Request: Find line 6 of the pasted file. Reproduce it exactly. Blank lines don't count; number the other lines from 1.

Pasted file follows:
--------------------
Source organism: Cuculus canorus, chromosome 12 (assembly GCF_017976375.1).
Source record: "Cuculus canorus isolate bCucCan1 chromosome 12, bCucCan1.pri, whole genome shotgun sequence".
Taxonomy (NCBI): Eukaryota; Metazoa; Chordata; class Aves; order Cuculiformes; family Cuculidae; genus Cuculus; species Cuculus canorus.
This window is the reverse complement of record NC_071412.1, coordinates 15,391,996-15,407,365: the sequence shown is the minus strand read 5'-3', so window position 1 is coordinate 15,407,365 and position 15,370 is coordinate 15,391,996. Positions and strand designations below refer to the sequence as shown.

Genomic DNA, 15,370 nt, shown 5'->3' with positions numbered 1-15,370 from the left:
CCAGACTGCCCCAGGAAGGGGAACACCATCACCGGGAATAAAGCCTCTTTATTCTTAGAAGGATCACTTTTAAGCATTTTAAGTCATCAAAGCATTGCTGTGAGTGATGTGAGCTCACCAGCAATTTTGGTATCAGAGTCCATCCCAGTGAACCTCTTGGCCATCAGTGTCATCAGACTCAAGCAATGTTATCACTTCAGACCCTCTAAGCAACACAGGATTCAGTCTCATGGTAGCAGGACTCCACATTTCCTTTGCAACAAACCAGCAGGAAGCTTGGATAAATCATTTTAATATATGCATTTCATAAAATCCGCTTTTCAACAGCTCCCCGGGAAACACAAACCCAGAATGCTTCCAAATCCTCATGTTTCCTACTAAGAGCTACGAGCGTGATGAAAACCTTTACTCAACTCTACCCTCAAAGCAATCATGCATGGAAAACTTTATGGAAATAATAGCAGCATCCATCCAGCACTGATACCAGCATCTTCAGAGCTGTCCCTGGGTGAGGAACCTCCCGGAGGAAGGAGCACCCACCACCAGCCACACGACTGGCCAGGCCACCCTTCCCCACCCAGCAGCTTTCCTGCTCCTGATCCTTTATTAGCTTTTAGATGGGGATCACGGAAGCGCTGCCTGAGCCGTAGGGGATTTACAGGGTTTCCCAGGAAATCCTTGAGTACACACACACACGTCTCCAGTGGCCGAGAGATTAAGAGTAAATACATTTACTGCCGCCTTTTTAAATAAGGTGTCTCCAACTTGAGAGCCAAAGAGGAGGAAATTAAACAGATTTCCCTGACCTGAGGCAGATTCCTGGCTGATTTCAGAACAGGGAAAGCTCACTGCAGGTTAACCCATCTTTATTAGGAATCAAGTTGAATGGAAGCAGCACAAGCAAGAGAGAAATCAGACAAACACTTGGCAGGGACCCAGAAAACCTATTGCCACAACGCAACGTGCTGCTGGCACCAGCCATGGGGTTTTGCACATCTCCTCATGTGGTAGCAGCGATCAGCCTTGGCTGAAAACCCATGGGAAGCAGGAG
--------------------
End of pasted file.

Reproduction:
CCAGACTGCCCCAGGAAGGGGAACACCATCACCGGGAATAAAGCCTCTTTATTCTTAGAAGGATCACTTTTAAGCATTTTAAGTCATCAAAGCATTGCTGTGAGTGATGTGAGCTCACCAGCAATTTTGGTATCAGAGTCCATCCCAGTGAACCTCTTGGCCATCAGTGTCATCAGACTCAAGCAATGTTATCACTTCAGACCCTCTAAGCAACACAGGATTCAGTCTCATGGTAGCAGGACTCCACATTTCCTTTGCAACAAACCAGCAGGAAGCTTGGATAAATCATTTTAATATATGCATTTCATAAAATCCGCTTTTCAACAGCTCCCCGGGAAACACAAACCCAGAATGCTTCCAAATCCTCATGTTTCCTACTAAGAGCTACGAGCGTGATGAAAACCTTTACTCAACTCTACCCTCAAAGCAATCATGCATGGAAAACTTTATGGAAATAATAGCAGCATCCATCCAGCACTGATACCAGCATCTTCAGAGCTGTCCCTGGGTGAGGAACCTCCCGGAGGAAGGAGCACCCACCACCAGCCACACGACTGGCCAGGCCACCCTTCCCCACCCAGCAGCTTTCCTGCTCCTGATCCTTTATTAGCTTTTAGATGGGGATCACGGAAGCGCTGCCTGAGCCGTAGGGGATTTACAGGGTTTCCCAGGAAATCCTTGAGTACACACACACACGTCTCCAGTGGCCGAGAGATTAAGAGTAAATACATTTACTGCCGCCTTTTTAAATAAGGTGTCTCCAACTTGAGAGCCAAAGAGGAGGAAATTAAACAGATTTCCCTGACCTGAGGCAGATTCCTGGCTGATTTCAGAACAGGGAAAGCTCACTGCAGGTTAACCCATCTTTATTAGGAATCAAGTTGAATGGAAGCAGCACAAGCAAGAGAGAAATCAGACAAACACTTGGCAGGGACCCAGAAAACCTATTGCCACAACGCAACGTGCTGCTGGCACCAGCCATGGGGTTTTGCACATCTCCTCATGTGGTAGCAGCGATCAGCCTTGGCTGAAAACCCATGGGAAGCAGGAG